“It’s been amazing,” said April Barker, a Lecanto fourth-grade teacher. “We really try to utilize the iPads in every subject area every day. I was skeptical at first, because I thought it would be a distraction. But it turned out to really enhance productivity in the classroom,” she said. Because students are more engaged, they produce more high-quality work, and learn more, she said, adding that students are writing more and they are able to do multi-media presentations more easily.
The iPads get plenty of use across the district. On any given day throughout the district, teachers may be seen working together to plan interactive lessons, and students might be writing blogs on their iPads, watching video lessons, or using web-based programs to collaborate with one another.
District-provided learning technology is particularly valuable in communities such as Citrus County, where about two-thirds of students are considered low income and many don’t have access to digital devices at home. Students in the older grades are allowed to take the iPads home, as long as they and their parents or guardians sign an agreement regarding the care of the device and rules for using it. District officials say very few devices have been broken or lost.
“The students are careful,” said Androski. “They appreciate that this is a different way of learning, and they don’t want to jeopardize that opportunity.”
Ron Nieto, Deputy Commissioner of Technology and Innovation for the Florida Department of Education, said introducing technology thoughtfully over several years is smart. “Where we’ve seen districts do it in this fashion, we’ve seen them have success,” he said.
Nieto said that while Citrus County is using the technology innovatively, its teachers and schools remain focused on curriculum and college- and career-ready standards.
Androski agreed. “Our administrators always say the curriculum comes first and that the new technology we have is just a tool for how to deliver instruction in the best possible way,” she said.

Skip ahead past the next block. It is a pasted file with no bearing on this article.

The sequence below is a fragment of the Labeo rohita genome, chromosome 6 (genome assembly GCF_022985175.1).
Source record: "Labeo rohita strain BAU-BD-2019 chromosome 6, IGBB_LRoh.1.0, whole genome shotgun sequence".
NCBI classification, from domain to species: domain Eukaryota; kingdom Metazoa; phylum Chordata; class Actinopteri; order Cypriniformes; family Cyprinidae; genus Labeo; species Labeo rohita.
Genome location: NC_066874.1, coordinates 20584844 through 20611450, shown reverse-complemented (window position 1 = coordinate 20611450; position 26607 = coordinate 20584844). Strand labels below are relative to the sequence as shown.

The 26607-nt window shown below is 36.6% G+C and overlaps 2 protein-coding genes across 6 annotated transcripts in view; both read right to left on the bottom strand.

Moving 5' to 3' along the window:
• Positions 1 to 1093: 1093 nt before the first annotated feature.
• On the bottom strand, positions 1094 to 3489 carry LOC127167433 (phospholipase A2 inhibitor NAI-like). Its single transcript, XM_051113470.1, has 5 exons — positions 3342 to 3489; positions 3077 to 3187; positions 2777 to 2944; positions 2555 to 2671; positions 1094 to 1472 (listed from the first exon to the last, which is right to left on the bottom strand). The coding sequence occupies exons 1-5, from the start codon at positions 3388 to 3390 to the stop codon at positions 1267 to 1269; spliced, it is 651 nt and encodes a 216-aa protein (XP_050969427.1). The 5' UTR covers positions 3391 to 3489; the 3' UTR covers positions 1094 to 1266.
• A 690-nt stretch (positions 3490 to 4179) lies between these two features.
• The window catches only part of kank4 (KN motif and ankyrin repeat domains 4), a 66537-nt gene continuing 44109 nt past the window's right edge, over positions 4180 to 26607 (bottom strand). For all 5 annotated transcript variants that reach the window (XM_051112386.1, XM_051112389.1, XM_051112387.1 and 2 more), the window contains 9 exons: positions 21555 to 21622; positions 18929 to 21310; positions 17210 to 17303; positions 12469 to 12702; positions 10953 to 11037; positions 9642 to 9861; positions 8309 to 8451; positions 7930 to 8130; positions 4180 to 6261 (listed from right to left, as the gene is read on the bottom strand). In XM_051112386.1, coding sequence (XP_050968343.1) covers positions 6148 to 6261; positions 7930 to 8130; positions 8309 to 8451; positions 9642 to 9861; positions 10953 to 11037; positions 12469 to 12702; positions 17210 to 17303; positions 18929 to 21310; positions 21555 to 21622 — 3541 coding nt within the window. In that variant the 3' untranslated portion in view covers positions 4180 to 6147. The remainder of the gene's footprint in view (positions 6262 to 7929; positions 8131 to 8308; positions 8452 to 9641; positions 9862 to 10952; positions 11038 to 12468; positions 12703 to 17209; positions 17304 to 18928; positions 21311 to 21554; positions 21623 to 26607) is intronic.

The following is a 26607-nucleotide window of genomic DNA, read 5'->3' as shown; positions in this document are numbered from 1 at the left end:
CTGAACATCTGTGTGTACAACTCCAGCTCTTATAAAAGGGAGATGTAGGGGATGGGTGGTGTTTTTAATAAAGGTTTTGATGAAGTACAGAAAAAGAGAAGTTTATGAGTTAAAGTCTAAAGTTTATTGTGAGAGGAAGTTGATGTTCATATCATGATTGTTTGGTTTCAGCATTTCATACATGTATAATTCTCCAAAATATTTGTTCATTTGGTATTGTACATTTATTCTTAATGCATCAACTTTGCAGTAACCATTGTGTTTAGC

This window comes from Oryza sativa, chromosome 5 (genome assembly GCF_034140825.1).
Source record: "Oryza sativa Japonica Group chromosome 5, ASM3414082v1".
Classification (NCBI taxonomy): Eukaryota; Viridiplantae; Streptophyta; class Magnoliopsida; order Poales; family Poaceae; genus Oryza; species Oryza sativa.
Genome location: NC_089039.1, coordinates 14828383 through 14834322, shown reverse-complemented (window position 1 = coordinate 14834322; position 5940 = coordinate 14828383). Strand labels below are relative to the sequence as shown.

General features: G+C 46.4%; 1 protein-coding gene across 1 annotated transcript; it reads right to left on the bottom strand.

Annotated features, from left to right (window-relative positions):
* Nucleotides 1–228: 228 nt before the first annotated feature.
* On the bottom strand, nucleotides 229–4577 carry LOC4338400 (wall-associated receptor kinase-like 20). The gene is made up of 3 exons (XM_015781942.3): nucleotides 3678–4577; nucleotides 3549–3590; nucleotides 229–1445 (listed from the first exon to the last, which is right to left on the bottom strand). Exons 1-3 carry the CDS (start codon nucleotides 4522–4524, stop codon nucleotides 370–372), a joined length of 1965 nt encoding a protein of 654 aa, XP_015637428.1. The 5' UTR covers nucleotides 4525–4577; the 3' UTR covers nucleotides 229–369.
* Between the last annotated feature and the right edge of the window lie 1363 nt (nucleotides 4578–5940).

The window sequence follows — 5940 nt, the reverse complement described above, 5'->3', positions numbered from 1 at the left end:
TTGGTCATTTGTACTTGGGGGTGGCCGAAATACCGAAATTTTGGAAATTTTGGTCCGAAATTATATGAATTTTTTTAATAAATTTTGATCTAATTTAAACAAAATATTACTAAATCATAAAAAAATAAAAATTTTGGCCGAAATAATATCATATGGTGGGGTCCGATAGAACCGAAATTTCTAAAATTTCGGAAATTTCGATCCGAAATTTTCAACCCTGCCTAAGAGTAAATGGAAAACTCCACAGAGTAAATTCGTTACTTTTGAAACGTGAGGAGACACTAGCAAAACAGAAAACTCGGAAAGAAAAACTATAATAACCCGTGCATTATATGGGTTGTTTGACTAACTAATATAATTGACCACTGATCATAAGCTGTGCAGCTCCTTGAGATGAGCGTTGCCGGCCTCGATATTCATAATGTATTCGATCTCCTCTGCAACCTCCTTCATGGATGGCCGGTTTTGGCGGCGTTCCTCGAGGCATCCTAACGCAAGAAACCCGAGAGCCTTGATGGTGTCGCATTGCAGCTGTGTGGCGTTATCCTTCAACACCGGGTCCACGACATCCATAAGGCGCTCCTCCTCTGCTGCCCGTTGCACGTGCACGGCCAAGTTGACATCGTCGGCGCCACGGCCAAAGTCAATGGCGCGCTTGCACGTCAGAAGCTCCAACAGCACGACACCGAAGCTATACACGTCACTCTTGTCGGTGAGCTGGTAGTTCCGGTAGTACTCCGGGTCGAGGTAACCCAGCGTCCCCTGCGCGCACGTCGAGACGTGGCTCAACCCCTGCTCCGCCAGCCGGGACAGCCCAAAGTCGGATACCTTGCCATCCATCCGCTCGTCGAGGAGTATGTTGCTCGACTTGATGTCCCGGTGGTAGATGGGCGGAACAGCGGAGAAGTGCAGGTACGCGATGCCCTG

Engaging Students and Assessing Learning
At Lecanto Primary School, wireless access extends to an outdoor garden area, which creates the opportunity for students to use their iPads to take pictures of plants and conduct online research on how to take care of them, Lofton said.
“The level of student engagement has just soared,” she said. “They get to dive into the learning process in a hands-on way. You have 100 percent of the students’ attention when you teach like this.”
Students also are now able to provide their teachers with real-time feedback during lessons, using an electronic “clicker” system that transmits their answers for compilation on a computer. The data let the teacher know instantly how well her students understand a lesson and spurs robust discussions when students see the class answers displayed. “I find it tremendously exciting to listen to the students when they then share their thinking on a correct answer and an incorrect answer,” Lofton said. “You can then have an opportunity in that very moment to develop a concept or skill on a much deeper level.”
The technology also has led to more personalized learning, enabling the school to better serve students with a wider range of needs. For example, Dan Koch, who teaches eighth-grade English at Citrus Springs Middle School, said the iPad was helpful in meeting the needs of a student with autism.
“He perceived our corrections in class as making fun of him, which made his outbursts so much worse,” Koch explained. “What I wound up doing was quietly instant messaging him through the iPad when I felt like he was off track. Instead of reacting angrily, he’d then typically message me back and say, ‘Okay, I’m sorry’ and would get back to work.”
Other Advantages of Technology